In Pahang, the Rajawali Arts Groupe Internationale is setting up a fourstorey gallery which is scheduled to be completed in Kuantan end of this year. By far, the biggest art success story and the most anticipated annually is the AEM, founded by art impresarioactivist Datuk Vincent Sim, which is in its eighth year. With 400 participating artists comprising 78 exhibitors from 31 countries, this year’s event opened a new flank in the adjacent Matrade building for the dedicated China Pavilion (10 groups/associations) to mark the 40th anniversary of diplomatic relations between Beijing and KL.

The response was overwhelming in terms of visits and sales, with guests even having to park their vehicles on the main road on VIP Night despite a drizzle!

Young Malaysian artist Yau Sir Meng's model sugar-school installation, Melting, at the Breaking Down The Wall alternative-art space in Art Expo Malaysia. The work comments on the so-called magic "Memory Pills" promoted purportedly to enhance memory during examinations.

The Yayasan Sime Darby Festival had an unwieldy mix of 250 small events of films, music, dance, theatre and workshops.

Phillip Wong, Sivarajah Natarajan, Ng Foo Cheong and several other artists took part in both the Art@Sepang and Pulau Pangkor Arts Festival, both held for the first time. It was not all visual arts alone as there were multiple disciplines like music, theatre, dance and public installations. In the Sepang chaletstudios, Chia Hoy Sai, Sharifah Zuriah Al-Jeffri, Keat Leong and Nazmi Ismail joined in, while the Pangkor chapter saw a new equation of artists.

Much of the island-village arts-tivations must have been inspired by the success of the Sasaran Arts Festival, spearheaded by artist Ng Bee and which involved the whole community. Everybody from schools (students and academics) and villages (fishermen, farmers and traders) chipped in. The success formula is replicated, modified and expanded with a view to location and endemic peculiarities in Pulau Pangkor, Pulau Ketam (actually a split from the original team) and Kuala Sepetang. All are fishing villages with their own strengths and identity. Sepetang, known for its mangrove ecology, traditional kiln charcoal production and boat-building, has an over-100-year history with a small population of only 5,000.

A signpost of the "Mother of all Malaysian village arts fests", the Sasaran International Arts Festival.

Apart from creating arts awareness and fostering community development especially among rural children (termed “humanistic literacy”), the festival – in terms of shared history, purpose and direction – will also help promote the cultural and geo-historical heritage of the places to outsiders, locals and foreigners. For example, the Sepetang Festival has self-explanatory programmes such as “Know My Home Kids Holiday Camp”, “Exploring Mangroves Forest Family Camp” and “Symposium: Conservation of Historical and Natural Heritage in Taiping-Matang-Kuala Sepetang.”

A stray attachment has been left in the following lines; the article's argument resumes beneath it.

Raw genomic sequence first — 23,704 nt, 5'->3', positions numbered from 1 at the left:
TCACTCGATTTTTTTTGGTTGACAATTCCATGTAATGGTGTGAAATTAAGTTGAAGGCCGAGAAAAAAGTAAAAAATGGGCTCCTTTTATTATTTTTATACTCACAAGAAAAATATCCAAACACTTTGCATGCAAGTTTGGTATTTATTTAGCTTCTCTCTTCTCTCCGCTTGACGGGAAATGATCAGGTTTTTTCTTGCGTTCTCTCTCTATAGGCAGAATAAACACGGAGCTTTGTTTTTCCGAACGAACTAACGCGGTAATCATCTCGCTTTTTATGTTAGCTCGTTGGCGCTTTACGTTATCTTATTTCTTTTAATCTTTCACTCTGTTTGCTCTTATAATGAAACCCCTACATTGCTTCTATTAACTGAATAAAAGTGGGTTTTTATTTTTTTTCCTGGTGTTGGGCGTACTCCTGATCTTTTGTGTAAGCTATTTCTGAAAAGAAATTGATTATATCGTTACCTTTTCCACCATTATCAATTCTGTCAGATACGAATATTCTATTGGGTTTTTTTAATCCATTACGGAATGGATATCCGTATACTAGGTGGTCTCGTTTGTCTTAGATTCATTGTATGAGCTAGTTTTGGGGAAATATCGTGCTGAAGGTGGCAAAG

rtist Ng Foo Cheong with his natural public installation at the Pulau Pangkor Arts Festival.

An installation at the Pulau Ketam International Arts Festival.

The inaugural Pulau Ketam Art Festival in an island known for its eponymous crabs, attracted 36 artists from seven countries. Most of the overseas participants were from the Sasaran stable.

This year’s Sasaran bash, scheduled from November 27 to December 8, has attracted 65 artists including seven sculptors/installation artists from a total of 24 countries, including Malaysia. Special exhibitions on watercolours and ceramics, Neoh Kim Heoh’s Portraits of Sasaran and Romanian art have also been arranged. Significantly, the Sasaran outfit in its third series since 2008 will be signing a MoU with the Romanian Inter-Art Foundation for further collaborations and exchanges.

The Sasaran Arts Association also organised the Sungai Limau Community Project in February and April, and the Malaysia-Indonesia Art Fusion exhibition in July.

Eight Horses (in bronze) after famous Chinese historical figures by China's Zhang Yu Xi in Malaysia's Blue Dots Art at Art Expo Malaysia

Way up north, the Sungai Petani art camp organised by Dai-Ichi Modern Art Gallery will doubly mark the 40th anniversary of KL-Beijing diplomatic ties and the 50th wedding anniversary of Dai-Ichi gallery founder Tai Keik Hock and Ng Geek Hiang. Highlights include the awarding of a gold, silver and bronze medal, the unveiling of the Dandelion Monument by Russian artist Gregory Pototsky and the launch of the gallery’s branch in Penang on November 24.

MAP Fest, strong on performing arts, kicks off with site-specific performances at eight historical sites in Malacca and will feature in its international menu artistes such as Yumi Umiumare, Ella Meehen, Domenico De Clario, Aria Wojak, Jessi Lewis, Nakarin, and Victoria Chiu.

Any local artist of some note who is not involved, directly or indirectly, in any one of these maelstroms of activities must be a virtual recluse in an orbit of his own. And just when you are brushing off all these art festivities as just an aberrant, remember that 2015 has been declared “The Year of Festivals!”

Ooi Kok Chuen has been writing on the art scene at home and abroad for 30 years.